Near-Infrared Spectroscopy for the In Vivo Monitoring of Biodegradable Implants in Rats
Peer reviewed, Journal article
MetadataShow full item record
Original versionSensors. 2023, 23 2297-?. https://doi.org/10.3390/s23042297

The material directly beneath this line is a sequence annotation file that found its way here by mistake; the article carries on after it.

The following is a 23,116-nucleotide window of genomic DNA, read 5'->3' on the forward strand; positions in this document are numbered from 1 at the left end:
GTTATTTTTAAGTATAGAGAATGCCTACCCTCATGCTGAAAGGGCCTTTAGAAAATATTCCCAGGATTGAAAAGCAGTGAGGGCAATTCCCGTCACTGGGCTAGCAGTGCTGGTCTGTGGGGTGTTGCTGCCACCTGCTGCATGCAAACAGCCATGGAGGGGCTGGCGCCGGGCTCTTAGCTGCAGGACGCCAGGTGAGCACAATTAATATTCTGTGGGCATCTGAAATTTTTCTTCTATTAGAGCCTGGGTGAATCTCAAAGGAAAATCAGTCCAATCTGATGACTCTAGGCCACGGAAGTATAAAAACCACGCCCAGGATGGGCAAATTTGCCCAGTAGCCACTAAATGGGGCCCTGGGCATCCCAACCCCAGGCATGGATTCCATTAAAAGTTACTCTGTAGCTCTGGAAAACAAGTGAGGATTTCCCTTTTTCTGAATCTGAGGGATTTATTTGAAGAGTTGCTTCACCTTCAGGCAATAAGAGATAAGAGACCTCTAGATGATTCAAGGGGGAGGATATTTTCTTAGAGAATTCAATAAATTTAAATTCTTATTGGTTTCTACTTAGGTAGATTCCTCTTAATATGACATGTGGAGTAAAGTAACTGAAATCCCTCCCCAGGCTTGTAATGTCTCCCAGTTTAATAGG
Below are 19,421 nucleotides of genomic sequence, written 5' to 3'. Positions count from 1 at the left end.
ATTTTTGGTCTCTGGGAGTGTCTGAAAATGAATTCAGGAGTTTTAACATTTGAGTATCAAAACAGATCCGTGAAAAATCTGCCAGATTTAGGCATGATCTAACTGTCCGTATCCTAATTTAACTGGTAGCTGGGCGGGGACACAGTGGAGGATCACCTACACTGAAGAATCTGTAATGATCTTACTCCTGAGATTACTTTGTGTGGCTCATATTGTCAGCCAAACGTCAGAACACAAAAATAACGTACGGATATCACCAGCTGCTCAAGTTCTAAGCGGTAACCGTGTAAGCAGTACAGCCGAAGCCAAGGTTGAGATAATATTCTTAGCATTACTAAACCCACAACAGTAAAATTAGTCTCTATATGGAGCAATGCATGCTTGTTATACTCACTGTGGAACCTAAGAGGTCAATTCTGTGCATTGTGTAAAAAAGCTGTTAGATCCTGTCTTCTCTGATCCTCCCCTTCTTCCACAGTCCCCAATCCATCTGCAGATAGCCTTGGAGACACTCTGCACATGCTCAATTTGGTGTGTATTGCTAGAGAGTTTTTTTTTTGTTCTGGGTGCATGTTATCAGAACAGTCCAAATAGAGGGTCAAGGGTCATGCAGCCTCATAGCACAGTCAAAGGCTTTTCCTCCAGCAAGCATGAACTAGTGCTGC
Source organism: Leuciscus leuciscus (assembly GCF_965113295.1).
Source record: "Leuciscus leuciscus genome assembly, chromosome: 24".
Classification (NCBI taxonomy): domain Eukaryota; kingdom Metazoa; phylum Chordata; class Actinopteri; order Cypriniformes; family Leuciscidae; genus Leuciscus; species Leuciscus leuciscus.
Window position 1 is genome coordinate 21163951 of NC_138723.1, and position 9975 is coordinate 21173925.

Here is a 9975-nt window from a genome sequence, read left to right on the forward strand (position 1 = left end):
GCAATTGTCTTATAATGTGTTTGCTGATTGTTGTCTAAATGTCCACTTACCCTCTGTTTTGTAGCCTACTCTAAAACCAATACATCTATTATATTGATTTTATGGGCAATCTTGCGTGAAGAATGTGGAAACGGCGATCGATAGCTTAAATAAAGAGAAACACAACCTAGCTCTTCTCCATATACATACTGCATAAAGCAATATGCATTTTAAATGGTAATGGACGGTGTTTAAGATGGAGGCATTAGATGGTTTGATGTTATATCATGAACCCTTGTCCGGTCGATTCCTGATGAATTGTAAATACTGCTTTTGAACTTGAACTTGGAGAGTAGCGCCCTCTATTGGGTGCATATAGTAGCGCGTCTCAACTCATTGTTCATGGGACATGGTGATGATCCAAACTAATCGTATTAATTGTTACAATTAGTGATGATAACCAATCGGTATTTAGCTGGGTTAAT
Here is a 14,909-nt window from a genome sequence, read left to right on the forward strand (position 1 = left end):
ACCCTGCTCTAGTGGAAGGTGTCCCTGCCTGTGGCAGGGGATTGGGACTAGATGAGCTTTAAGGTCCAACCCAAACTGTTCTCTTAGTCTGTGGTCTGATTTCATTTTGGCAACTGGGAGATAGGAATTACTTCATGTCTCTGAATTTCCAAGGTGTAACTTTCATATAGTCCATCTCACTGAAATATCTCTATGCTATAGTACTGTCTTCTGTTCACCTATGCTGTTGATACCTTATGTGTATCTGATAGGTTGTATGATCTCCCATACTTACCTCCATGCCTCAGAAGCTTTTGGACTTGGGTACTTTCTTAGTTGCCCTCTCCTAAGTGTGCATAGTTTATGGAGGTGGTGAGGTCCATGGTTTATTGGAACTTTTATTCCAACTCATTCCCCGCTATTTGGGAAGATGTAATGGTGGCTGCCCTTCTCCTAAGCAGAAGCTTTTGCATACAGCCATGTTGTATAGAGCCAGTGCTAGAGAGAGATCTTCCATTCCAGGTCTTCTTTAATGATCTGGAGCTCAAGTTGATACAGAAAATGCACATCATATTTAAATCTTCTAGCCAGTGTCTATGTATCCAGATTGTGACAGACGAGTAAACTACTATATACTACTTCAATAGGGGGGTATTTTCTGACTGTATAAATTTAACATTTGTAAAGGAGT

Magnesium (Mg) alloys possess unique properties that make them ideal for use as biodegradable implants in clinical applications. However, reports on the in vivo assessment of these alloys are insufficient. Thus, monitoring the degradation of Mg and its alloys in vivo is challenging due to the dynamic process of implant degradation and tissue regeneration. Most current works focus on structural remodeling, but functional assessment is crucial in providing information about physiological changes in tissues, which can be used as an early indicator of healing. Here, we report continuous wave near-infrared spectroscopy (CW NIRS), a non-invasive technique that is potentially helpful in assessing the implant–tissue dynamic interface in a rodent model. The purpose of this study was to investigate the effects on hemoglobin changes and tissue oxygen saturation (StO2) after the implantation of Mg-alloy (WE43) and titanium (Ti) implants in rats’ femurs using a multiwavelength optical probe. Additionally, the effect of changes in the skin on these parameters was evaluated. Lastly, combining NIRS with photoacoustic (PA) imaging provides a more reliable assessment of tissue parameters, which is further correlated with principal component analysis.